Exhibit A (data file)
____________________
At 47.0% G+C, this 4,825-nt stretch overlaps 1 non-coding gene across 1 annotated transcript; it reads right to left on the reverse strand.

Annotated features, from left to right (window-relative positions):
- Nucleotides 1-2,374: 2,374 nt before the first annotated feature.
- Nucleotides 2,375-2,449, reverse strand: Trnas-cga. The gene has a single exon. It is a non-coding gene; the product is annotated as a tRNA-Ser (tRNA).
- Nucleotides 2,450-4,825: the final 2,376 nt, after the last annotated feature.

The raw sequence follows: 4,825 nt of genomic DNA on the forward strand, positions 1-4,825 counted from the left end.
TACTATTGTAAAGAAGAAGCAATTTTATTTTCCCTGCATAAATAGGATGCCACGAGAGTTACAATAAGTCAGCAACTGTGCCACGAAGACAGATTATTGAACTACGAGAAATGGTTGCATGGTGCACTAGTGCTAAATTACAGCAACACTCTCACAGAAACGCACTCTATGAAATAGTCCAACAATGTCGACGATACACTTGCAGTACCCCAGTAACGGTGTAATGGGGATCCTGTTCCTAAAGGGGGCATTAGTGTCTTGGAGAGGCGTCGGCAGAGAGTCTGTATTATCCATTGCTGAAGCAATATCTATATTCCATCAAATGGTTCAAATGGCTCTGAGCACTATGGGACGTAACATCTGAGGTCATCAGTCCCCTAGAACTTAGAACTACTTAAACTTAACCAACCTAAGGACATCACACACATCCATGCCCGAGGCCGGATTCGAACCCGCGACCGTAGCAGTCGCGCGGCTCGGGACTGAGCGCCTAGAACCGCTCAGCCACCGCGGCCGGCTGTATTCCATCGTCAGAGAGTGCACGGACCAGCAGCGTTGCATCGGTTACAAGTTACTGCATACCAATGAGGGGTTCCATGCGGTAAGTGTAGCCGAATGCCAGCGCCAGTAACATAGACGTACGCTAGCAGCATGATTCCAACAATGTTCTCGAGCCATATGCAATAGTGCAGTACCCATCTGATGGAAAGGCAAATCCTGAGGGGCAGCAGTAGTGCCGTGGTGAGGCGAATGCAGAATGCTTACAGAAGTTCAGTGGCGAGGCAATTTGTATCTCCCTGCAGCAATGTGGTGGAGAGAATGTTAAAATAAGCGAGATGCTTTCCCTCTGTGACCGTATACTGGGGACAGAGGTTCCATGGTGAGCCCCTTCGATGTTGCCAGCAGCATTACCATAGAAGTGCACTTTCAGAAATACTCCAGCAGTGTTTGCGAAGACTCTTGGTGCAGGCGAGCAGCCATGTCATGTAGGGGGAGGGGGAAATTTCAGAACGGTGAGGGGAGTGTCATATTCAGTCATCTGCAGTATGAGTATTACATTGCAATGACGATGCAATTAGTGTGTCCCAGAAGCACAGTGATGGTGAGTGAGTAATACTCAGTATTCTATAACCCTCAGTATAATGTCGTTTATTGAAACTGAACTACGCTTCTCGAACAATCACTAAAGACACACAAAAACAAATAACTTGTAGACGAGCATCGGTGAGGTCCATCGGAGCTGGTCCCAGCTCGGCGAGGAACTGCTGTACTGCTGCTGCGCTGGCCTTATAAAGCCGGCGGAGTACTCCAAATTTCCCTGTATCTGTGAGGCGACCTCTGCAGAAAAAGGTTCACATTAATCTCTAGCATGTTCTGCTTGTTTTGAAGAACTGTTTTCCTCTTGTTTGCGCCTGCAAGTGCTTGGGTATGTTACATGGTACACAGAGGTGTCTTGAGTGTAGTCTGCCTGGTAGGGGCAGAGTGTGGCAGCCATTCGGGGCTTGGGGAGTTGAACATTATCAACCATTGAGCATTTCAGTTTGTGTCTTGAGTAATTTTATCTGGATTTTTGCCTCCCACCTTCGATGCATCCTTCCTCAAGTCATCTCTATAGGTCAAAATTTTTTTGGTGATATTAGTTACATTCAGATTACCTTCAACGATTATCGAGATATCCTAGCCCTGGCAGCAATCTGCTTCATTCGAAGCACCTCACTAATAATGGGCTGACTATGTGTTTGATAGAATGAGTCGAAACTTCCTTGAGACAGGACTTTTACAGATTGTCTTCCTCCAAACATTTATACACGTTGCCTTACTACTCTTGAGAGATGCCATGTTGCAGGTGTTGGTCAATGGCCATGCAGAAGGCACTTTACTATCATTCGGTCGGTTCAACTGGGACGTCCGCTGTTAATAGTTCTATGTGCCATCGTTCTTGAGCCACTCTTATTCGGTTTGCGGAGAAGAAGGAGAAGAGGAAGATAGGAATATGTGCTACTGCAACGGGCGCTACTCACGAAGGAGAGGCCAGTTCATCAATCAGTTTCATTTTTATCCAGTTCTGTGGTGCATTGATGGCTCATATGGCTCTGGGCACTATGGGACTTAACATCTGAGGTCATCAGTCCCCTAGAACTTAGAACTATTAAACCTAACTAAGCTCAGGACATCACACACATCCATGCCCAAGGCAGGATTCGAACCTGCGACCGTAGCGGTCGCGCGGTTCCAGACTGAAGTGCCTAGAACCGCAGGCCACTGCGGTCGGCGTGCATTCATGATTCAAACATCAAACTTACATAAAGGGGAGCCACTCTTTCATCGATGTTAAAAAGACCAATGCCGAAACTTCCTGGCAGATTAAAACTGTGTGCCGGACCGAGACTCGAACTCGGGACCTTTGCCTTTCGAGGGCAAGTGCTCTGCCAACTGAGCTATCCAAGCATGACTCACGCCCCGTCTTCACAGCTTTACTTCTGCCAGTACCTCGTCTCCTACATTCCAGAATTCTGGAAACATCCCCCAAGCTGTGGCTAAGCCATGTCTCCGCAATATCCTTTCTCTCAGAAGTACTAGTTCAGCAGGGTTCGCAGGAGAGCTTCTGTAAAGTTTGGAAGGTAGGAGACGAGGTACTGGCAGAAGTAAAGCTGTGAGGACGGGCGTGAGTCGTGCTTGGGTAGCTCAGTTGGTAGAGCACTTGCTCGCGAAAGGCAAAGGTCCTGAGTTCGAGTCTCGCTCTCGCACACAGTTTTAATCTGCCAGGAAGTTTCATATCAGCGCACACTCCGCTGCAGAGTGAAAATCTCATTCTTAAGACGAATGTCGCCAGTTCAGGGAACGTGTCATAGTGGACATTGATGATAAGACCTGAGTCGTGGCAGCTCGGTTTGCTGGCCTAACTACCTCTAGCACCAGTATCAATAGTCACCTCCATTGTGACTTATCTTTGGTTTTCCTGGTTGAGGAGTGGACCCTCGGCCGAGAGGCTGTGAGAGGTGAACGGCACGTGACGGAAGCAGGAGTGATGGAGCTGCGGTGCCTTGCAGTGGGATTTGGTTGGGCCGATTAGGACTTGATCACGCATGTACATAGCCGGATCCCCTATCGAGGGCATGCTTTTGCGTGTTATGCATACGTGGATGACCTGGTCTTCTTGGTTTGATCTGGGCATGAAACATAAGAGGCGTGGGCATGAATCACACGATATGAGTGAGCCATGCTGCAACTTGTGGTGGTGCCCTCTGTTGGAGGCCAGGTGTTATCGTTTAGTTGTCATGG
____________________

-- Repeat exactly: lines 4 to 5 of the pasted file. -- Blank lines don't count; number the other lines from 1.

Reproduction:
- Nucleotides 2,375-2,449, reverse strand: Trnas-cga. The gene has a single exon. It is a non-coding gene; the product is annotated as a tRNA-Ser (tRNA).
- Nucleotides 2,450-4,825: the final 2,376 nt, after the last annotated feature.